Sir Edmund Butler of Cloughgrenan

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Edmund Butler
Edmund Butler of Cloughgrenan.png
Depiction of Butler in revolt
Diedc. 1585 [1]
Inistioge, County Kilkenny, Ireland
Buried St Canice's Cathedral, Kilkenny
Family Butler dynasty
Spouse(s)Eleanor Eustace
IssuePiers Butler
James Butler
Theobald Butler
Joan Butler
Katherine Butler
Thomas Butler
Father James Butler
Mother Joan Fitzgerald

Sir Edmund Butler (1534 – c. 1585) of Cloughgrenan (and the Dullough), was an Irish noble and the second son of James Butler, 9th Earl of Ormond and Lady Joan Fitzgerald. He was a scion of the House of Ormond, and a rebel against the Tudors.


Life and career

In 1562, was in commission for presentation of the peace in County Carlow, during the Deputy's absence in the North against Shane O'Neill. He was knighted in 1567 and had a grant for the return of all Writs in the cantreds (baronies) of Oremond (Ormond Lower and Ormond Upper), Elyogerth (Eliogarty), and Elyocarrol (Ikerrin) in Tipperary. [2]

Battle of Affane

During the Battle of Affane in 1565, Edmund wounded Gerald FitzGerald, 14th Earl of Desmond in the right hip with a pistol-shot, cracking his thigh-bone and throwing him from his mount. With their leader fallen, the Geraldine troops were routed and the Butlers, led by Edmund's brother Thomas Butler, 10th Earl of Ormond, pursued them to the riverbank killing about 300 Geraldines.

Butler Revolt

His father died in London in 1546 when Edmund was about 12 years of age. By his father's will, he received the Dullough - the western part of the barony of Idrone, which, with the Roscrea property, was considered to be worth £400 yearly. [3] The 9th Earl had purchased the Dullogh from the Kavanaghs who had been in occupation of the land since before the Norman invasion of Ireland. Sir Peter Carew put forward his claims in right of his ancestors, the lords of Idrone. It was in defence of this property that Sir Edmund came into conflict with the Government.

Edmund, then heir to his brother, earned renown when he led the Butler Revolt in 1569. Alongside his brothers Edward and Pierce, Edmund's rebellion was in direct response to the Lord Deputy of Ireland, Sir Henry Sidney who unjustly granted Edmund's lands in Idrone to the English adventurer Sir Peter Carew. Edmund and his brothers responded by raiding English settlements up and down the breadth of Leinster and were declared traitors by Sidney. This was all the more remarkable because the Butlers had long been famed for their strong loyalty to the Crown of England.

Eventually Edmund's brother, the Earl of Ormond, fearing for the future of his lands and titles, responded by joining his erstwhile enemy Sidney and marched against Edmund. Under pressure from Earl Thomas, he was attainted by Queen Elizabeth I. But on surrendering his estate to the Queen, 10 October 1570, he was pardoned, (together with his brothers Edward and Piers) dated at Gorhambury 12 March 1573, of all their treasons. While she agreed to save his life, Elizabeth did not remove the attainder on Edmund. His brothers Edward and Piers Butler remained with the Desmond forces.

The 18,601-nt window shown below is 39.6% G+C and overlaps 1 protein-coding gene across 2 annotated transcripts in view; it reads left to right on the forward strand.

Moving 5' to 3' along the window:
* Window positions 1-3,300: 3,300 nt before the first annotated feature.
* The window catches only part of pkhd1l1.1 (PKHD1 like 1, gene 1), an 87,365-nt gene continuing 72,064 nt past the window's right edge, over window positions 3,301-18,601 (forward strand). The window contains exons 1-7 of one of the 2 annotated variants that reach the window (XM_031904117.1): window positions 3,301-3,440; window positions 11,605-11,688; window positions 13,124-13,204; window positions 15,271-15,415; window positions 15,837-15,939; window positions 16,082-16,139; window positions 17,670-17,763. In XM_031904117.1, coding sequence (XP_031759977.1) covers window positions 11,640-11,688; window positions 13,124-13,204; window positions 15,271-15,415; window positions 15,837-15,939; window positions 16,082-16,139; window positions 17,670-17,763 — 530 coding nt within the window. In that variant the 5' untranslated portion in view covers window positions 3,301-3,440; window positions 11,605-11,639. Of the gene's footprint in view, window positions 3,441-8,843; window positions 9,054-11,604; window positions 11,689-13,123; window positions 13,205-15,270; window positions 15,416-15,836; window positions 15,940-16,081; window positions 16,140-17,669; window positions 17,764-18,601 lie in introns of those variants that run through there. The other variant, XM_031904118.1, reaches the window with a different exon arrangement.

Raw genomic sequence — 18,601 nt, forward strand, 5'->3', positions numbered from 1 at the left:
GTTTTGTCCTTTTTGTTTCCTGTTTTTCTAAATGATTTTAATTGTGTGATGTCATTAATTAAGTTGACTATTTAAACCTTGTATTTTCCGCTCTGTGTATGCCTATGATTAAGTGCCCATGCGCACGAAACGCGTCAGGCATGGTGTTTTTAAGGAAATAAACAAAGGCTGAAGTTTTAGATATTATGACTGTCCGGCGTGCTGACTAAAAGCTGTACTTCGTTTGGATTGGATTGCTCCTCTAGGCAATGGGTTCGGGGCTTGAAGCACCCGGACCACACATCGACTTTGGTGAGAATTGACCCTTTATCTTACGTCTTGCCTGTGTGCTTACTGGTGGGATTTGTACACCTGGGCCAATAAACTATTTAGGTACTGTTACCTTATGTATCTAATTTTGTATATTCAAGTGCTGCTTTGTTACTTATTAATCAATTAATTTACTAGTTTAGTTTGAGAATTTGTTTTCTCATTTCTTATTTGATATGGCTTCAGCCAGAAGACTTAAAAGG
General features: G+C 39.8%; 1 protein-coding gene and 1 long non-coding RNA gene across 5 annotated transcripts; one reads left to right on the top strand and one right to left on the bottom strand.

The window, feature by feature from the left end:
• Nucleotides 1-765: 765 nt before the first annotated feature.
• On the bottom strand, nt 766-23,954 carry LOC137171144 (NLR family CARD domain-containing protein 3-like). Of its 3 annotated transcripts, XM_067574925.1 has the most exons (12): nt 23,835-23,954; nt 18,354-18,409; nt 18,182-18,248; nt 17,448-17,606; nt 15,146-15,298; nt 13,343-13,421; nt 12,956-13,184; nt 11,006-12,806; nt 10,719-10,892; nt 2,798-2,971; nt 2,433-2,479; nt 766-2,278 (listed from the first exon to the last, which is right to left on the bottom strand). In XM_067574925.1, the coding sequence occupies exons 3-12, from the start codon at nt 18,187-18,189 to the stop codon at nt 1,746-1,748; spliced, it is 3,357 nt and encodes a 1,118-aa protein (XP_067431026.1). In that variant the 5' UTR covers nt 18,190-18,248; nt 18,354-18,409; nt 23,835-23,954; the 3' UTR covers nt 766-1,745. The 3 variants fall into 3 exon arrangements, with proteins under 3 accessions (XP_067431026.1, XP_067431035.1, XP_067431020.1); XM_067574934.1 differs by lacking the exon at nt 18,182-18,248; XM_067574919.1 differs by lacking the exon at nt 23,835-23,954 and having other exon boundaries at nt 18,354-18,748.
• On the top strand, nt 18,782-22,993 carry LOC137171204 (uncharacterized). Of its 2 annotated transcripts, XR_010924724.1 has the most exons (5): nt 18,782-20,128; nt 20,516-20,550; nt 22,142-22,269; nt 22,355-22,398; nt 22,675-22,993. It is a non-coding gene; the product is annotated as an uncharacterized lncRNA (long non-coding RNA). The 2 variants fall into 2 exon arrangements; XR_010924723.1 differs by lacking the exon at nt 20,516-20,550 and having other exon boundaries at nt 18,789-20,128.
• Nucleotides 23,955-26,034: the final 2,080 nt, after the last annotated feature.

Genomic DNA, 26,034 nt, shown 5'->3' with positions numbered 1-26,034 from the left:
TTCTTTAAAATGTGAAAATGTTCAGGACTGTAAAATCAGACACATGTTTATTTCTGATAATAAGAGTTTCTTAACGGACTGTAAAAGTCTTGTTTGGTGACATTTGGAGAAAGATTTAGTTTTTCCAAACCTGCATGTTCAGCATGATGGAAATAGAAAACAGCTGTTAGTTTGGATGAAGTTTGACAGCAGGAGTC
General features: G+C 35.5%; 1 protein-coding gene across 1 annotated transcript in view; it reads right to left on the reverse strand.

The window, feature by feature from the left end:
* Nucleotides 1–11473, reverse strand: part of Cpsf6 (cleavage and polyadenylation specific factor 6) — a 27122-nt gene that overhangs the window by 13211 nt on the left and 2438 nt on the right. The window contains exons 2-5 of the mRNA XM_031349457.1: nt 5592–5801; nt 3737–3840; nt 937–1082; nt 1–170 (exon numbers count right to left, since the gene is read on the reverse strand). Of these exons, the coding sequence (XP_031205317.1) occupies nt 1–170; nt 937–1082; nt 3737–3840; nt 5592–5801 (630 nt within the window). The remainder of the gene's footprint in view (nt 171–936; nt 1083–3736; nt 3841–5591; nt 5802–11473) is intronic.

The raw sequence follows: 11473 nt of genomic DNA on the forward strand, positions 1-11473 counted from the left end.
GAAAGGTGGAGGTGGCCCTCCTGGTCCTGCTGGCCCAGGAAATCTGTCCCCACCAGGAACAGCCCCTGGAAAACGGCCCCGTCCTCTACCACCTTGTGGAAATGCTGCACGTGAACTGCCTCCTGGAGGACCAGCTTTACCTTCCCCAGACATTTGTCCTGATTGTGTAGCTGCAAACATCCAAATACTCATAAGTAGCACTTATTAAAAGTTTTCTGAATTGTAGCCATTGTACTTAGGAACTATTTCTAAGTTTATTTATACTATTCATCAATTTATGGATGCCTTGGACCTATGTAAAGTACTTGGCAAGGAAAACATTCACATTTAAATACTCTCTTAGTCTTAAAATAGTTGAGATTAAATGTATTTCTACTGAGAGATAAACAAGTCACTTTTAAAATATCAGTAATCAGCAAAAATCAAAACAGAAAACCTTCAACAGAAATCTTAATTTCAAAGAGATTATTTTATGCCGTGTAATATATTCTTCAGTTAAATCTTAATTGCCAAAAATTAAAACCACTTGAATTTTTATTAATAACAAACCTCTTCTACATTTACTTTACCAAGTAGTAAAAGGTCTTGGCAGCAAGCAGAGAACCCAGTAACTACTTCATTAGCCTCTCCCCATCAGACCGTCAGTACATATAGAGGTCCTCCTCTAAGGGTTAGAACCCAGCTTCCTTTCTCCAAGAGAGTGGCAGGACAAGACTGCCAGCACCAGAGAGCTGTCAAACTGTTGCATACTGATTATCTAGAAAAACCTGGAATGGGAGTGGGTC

Nevertheless, the indefatigable Edmund, with the help of Fiach MacHugh O'Byrne, escaped from Dublin Castle where he was imprisoned. He rather ungallantly fell from a rope hung from the battlements and was forced to spend the night roaming around in the castle fosse evading Sidney's troops.

Following his escape from Dublin, Edmund regained control of Cloughrenan once more, however, his holdings were in a ruinous state and he never lived there again. He remained at large until his death at Inistioge between 1580 and 1590. He is buried at St Canice's Cathedral in Kilkenny city.

Heirs and legacy

Some years after Edmund's death, Queen Elizabeth I reversed the attainder on his eldest son Piers, who was granted ancestral lands in Roscrea, County Tipperary. Both Piers and his brother James were executed at Thurles by their uncle Earl Thomas during another rebellion in 1596.

In 1602, Elizabeth also reversed the attainder on his last remaining legitimate son Theobald, who became the 1st Viscount of Tulleophelim and Governor of County Carlow. He was also survived by an illegitimate son Thomas who was made a Baronet of Cloughrenan by King Charles I in 1628. The Butlers remained in possession of Cloughrenan until 1715, when James Butler, 2nd Duke of Ormonde was attainted and the lands were granted to the Rochfort family.

Marriage and issue

He married Eleanor Eustace the second daughter of Rowland Eustace, 2nd Viscount Baltinglass, sister to James (who was in rebellion against Queen Elizabeth, and died without issue). Their children were:

See also

Butler dynasty

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  1. Hughes, James (1870). "Sir Edmund Butler of the Dullogh, Knight". The Journal of the Royal Historical and Archaeological Association of Ireland. 1 (1): 153–231. JSTOR   25506579.
  2. Lodge, John: pg 42.
  3. Hughes, James; The Journal of the Royal Historical and Archaeological Association of Ireland, Fourth Series, Vol. 1, No. 1 (1870), pp. 153-192, 211-231.